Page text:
The southern chinch bug is the most injurous pest of St. Augustine grass in Florida.  Adult chinch bugs are about 1/5 inch in length and black; the adults have white wings. Chinch bugs suck the plant juice from grass resulting in yellowish to brownish patches in the lawns.  These injured areas are often first noticed in water stressed areas along edges of lawns and in particular during dry periods.
Various caterpillars, primarily the tropical sod webworm and fall armyworm, are pests of lawn grasses in Florida.  Injury normally begins to occur in a few spots with the injured areas being only 2 or 3 feet across.  These spots enlarge, fuse, and may encompass large areas of the lawn when heavy infestations are present.  If infested grass is not allowed to suffer from lack of moisture, it can recover from a large amount of webworm feeding
Grubs are the larval (immature) stage of beetles.  They damage the grass by feeding on the roots about an inch below the soil surface.  Their feeding causes the grass to turn yellow and then brown.   The damage may first appear as spots only a few inches in diameter, but these spots will gradually become larger as feeding continues.  Heavy infestations completely destroy the roots, and the grass can be rolled back like a carpet.
Weeds can simply be defined as unwanted plants or plants growing out of place.  The first and best method of weed control begins with proper management practices which encourage a dense, thriving turf.  Proper fertilizing, watering, mowing, and other pest control measures are required to produce the desirable turf stand.  If a turf is over watered and fertilized or mowed to low or too infrequently, the turf is weakened and cannot out compete weeds.  Chemical treatment is our last choice for weed control and will be used on an individual “as needed” basis.  To learn more about why your lawn has weeds, please see our click “here”.
Pathogens (organisms that cause diseases) are commonly present in turfgrass plantings, and the climate in Florida frequently favors disease development.  Fortunately, grasses maintained by proper cultural practices (irrigating, mowing, fertilizing, etc.) are not likely to be severely damaged as are grasses not receiving proper care.  Periods of high humidity, over irrigation, rain, heavy dews or fog will favor the incidence of many of the fungal diseases of turf.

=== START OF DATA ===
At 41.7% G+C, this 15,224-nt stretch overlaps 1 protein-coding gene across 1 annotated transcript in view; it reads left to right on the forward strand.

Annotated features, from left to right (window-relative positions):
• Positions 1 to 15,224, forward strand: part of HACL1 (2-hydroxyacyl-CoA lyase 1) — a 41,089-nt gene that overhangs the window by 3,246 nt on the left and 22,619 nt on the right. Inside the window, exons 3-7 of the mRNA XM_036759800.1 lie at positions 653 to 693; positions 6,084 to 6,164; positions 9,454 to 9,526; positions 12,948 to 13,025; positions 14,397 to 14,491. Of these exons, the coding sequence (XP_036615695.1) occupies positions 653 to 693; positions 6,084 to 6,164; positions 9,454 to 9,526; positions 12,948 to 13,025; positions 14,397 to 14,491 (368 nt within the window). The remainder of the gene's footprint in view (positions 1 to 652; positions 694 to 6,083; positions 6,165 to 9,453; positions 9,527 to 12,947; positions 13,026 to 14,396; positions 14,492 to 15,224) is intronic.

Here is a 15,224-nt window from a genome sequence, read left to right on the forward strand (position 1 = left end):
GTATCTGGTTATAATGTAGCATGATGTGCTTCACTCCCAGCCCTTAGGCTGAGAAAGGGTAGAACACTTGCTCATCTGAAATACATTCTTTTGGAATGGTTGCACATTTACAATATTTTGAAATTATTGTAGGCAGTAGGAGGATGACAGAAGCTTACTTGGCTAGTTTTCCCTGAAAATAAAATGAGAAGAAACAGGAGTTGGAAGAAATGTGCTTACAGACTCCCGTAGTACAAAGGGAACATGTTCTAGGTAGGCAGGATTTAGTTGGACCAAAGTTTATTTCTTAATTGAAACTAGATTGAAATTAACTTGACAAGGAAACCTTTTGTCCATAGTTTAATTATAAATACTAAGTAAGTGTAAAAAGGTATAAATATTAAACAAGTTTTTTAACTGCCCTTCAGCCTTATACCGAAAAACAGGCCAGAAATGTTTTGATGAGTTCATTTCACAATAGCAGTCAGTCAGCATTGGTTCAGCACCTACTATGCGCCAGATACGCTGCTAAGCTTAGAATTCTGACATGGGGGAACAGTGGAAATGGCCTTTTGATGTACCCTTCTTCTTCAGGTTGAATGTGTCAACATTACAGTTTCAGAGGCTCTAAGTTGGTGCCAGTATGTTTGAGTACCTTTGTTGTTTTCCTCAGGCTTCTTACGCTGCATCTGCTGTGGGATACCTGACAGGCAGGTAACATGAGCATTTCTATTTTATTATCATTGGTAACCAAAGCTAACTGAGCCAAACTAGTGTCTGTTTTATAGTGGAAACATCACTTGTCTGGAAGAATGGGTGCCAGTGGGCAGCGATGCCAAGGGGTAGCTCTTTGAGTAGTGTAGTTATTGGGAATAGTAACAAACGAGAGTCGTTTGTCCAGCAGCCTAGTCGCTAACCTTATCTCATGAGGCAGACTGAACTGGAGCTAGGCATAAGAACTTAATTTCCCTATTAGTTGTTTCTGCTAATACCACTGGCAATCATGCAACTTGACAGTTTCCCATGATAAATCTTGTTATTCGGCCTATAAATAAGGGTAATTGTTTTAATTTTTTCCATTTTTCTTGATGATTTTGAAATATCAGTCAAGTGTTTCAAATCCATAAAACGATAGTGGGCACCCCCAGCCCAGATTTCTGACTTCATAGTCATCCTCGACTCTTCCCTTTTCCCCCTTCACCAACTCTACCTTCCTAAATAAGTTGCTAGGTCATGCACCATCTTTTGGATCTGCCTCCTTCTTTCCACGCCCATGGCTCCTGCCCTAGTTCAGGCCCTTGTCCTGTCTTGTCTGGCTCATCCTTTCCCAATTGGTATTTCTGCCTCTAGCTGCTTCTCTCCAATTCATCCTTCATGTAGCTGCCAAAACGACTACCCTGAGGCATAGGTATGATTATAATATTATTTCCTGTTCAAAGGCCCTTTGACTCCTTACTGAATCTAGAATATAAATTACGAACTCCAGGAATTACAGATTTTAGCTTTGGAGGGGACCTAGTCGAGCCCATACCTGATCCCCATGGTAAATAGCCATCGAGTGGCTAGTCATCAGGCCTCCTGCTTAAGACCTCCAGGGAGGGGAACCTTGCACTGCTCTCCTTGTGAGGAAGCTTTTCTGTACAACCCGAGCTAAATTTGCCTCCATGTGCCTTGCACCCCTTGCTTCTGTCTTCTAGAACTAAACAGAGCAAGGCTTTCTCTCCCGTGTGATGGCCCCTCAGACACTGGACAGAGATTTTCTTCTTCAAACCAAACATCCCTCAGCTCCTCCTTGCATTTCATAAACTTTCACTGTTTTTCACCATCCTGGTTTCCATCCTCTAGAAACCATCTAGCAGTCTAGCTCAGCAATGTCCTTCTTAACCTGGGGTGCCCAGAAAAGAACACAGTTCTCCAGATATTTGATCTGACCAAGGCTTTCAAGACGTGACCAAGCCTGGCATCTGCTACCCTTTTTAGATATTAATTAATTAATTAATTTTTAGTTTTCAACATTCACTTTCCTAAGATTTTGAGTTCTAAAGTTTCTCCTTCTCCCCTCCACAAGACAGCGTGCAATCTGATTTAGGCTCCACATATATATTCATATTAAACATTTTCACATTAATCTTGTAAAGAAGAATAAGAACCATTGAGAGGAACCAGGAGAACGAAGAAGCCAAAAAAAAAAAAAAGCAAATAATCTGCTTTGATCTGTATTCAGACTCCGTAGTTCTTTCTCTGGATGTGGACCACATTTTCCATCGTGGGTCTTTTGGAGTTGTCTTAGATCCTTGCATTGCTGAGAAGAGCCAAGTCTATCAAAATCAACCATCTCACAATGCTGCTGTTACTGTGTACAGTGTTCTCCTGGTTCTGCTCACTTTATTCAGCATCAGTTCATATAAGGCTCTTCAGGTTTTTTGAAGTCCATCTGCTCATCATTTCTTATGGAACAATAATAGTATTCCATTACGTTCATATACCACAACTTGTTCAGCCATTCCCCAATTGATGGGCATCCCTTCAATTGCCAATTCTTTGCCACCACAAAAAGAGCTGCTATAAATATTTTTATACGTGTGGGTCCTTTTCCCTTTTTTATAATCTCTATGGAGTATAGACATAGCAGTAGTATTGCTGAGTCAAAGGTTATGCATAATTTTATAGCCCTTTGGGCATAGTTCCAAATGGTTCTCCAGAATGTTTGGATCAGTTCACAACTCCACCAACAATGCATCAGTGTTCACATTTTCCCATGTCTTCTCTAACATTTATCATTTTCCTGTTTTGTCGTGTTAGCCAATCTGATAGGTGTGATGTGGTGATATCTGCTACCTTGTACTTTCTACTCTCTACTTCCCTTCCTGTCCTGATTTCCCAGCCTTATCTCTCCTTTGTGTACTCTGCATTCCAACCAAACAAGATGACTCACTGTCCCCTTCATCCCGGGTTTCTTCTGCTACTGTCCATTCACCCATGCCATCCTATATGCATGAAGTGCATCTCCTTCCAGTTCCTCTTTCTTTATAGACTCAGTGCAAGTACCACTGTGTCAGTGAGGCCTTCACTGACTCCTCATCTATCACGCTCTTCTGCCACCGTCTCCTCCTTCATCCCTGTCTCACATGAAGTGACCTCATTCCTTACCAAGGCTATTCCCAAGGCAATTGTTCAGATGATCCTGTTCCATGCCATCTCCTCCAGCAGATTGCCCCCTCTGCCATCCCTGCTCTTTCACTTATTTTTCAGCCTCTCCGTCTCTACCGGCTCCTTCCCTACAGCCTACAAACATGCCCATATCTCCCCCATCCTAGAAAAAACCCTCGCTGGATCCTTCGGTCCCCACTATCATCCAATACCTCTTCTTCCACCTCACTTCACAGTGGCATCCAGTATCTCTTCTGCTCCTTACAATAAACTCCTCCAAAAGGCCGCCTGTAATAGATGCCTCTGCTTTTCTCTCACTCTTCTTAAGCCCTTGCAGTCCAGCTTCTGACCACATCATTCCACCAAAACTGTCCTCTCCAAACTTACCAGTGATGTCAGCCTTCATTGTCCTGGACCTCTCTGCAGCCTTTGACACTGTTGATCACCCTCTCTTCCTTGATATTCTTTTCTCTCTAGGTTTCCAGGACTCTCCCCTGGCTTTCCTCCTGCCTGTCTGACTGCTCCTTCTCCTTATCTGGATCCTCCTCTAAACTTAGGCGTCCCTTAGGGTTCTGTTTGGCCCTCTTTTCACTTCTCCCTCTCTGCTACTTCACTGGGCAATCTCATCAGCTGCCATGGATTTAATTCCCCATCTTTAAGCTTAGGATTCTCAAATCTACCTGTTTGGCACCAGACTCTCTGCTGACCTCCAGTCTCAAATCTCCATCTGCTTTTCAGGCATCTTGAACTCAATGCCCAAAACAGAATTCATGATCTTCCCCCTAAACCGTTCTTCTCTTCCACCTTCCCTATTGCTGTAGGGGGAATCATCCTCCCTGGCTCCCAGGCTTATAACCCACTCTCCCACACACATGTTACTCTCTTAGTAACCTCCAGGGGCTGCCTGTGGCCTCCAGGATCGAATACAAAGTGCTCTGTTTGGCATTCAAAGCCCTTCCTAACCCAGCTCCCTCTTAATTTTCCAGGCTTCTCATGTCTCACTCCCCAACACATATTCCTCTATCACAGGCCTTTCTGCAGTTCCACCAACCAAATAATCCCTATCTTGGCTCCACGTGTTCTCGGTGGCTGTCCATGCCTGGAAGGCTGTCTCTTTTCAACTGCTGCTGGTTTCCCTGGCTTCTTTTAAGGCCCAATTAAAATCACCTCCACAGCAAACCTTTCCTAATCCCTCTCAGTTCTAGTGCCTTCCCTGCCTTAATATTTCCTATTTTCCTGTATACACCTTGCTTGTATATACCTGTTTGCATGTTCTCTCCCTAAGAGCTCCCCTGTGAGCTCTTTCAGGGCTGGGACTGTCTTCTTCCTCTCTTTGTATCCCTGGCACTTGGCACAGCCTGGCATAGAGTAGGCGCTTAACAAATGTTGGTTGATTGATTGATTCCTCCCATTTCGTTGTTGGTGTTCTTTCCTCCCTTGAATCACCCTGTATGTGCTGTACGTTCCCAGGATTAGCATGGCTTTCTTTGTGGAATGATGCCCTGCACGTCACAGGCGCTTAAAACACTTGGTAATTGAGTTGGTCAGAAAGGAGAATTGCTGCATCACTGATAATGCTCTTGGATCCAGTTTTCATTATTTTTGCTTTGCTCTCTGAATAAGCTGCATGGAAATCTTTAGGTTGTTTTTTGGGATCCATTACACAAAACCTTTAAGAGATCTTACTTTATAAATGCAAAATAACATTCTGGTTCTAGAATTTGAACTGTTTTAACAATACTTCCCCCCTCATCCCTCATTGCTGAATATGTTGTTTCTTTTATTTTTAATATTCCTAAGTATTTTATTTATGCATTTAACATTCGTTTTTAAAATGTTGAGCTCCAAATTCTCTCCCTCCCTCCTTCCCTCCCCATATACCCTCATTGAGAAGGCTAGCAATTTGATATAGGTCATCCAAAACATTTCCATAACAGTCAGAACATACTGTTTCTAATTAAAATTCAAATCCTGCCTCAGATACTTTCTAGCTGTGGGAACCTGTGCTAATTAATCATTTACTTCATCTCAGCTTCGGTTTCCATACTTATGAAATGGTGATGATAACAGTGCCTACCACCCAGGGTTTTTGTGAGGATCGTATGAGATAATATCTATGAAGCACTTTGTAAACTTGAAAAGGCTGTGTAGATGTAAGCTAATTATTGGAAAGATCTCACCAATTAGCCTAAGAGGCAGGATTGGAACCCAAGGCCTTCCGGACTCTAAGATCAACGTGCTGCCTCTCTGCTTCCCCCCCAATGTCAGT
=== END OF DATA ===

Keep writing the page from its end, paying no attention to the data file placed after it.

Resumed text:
Mowing is one of the primary maintenance practices essential for a good quality lawn.  A smooth, dense turf surface is attained from frequent and regular cutting of grass leaf blades at a constant height.  Mowing turf too low probably ruins more lawns than any turf management practice.  The recommended mowing height for St. Augustine grass is 3-4 inches.  Never remove more than 1/3 of the grass blade at a time and a sharp mower blade is essential.
To insure quality turf, St. Augustine needs supplemental irrigation.  Lack of properly timed irrigation can weaken the turf and predispose them to weed invasion and other pest problems. Tips:  Know how much water per hour your irrigation system applies.  Apply 1 to 1 1/2 inches of water twice per week when rainfall is insufficient.  Apply water in the early morning.  Never water at night.  Check sprinkler heads often and repair promptly.
Tawny, southern, and short-winged mole crickets are South American species that hitch-hiked to the USA in ship’s ballast.  all three became established in about 1900 at the seaport of Brunswick, Georgia.
Mole crickets damage turfgrass in several ways.  They tunnel through the soil near the surface.  this tunneling action loosens the soil so that the grass is often uprooted and dies due to desiccation of the root system.  Both species of mole crickets damage grass roots causing thinning out of the turf and, eventually, completely bare soil.
High/Low pH
Excessive salt
Excessive shade
Thatch build-up
These are all problems that can affect the quality of your turf.  Feel free to call our office at any time to receive additional information.